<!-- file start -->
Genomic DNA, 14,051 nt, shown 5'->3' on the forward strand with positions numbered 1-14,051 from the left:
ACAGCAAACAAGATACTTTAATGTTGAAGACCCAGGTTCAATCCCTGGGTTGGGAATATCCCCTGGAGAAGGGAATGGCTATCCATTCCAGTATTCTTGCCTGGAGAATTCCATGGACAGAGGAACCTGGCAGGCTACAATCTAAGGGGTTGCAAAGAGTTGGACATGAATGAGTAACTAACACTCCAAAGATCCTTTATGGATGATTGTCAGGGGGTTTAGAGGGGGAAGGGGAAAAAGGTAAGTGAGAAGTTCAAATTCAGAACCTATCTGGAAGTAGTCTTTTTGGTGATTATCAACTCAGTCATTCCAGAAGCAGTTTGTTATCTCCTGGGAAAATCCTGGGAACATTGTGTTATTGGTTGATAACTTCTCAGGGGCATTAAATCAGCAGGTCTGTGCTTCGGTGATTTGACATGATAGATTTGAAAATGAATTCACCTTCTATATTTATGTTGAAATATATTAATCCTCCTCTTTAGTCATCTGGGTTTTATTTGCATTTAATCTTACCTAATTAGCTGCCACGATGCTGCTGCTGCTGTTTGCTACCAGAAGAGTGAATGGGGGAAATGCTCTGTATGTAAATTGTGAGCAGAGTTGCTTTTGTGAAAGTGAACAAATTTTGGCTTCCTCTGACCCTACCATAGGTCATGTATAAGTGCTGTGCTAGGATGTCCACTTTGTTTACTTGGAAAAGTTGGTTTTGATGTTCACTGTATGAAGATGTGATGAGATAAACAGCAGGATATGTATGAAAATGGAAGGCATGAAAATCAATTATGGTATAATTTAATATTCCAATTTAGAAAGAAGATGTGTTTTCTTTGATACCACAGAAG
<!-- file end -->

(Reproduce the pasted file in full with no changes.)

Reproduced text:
Genomic DNA, 14,051 nt, shown 5'->3' on the forward strand with positions numbered 1-14,051 from the left:
ACAGCAAACAAGATACTTTAATGTTGAAGACCCAGGTTCAATCCCTGGGTTGGGAATATCCCCTGGAGAAGGGAATGGCTATCCATTCCAGTATTCTTGCCTGGAGAATTCCATGGACAGAGGAACCTGGCAGGCTACAATCTAAGGGGTTGCAAAGAGTTGGACATGAATGAGTAACTAACACTCCAAAGATCCTTTATGGATGATTGTCAGGGGGTTTAGAGGGGGAAGGGGAAAAAGGTAAGTGAGAAGTTCAAATTCAGAACCTATCTGGAAGTAGTCTTTTTGGTGATTATCAACTCAGTCATTCCAGAAGCAGTTTGTTATCTCCTGGGAAAATCCTGGGAACATTGTGTTATTGGTTGATAACTTCTCAGGGGCATTAAATCAGCAGGTCTGTGCTTCGGTGATTTGACATGATAGATTTGAAAATGAATTCACCTTCTATATTTATGTTGAAATATATTAATCCTCCTCTTTAGTCATCTGGGTTTTATTTGCATTTAATCTTACCTAATTAGCTGCCACGATGCTGCTGCTGCTGTTTGCTACCAGAAGAGTGAATGGGGGAAATGCTCTGTATGTAAATTGTGAGCAGAGTTGCTTTTGTGAAAGTGAACAAATTTTGGCTTCCTCTGACCCTACCATAGGTCATGTATAAGTGCTGTGCTAGGATGTCCACTTTGTTTACTTGGAAAAGTTGGTTTTGATGTTCACTGTATGAAGATGTGATGAGATAAACAGCAGGATATGTATGAAAATGGAAGGCATGAAAATCAATTATGGTATAATTTAATATTCCAATTTAGAAAGAAGATGTGTTTTCTTTGATACCACAGAAG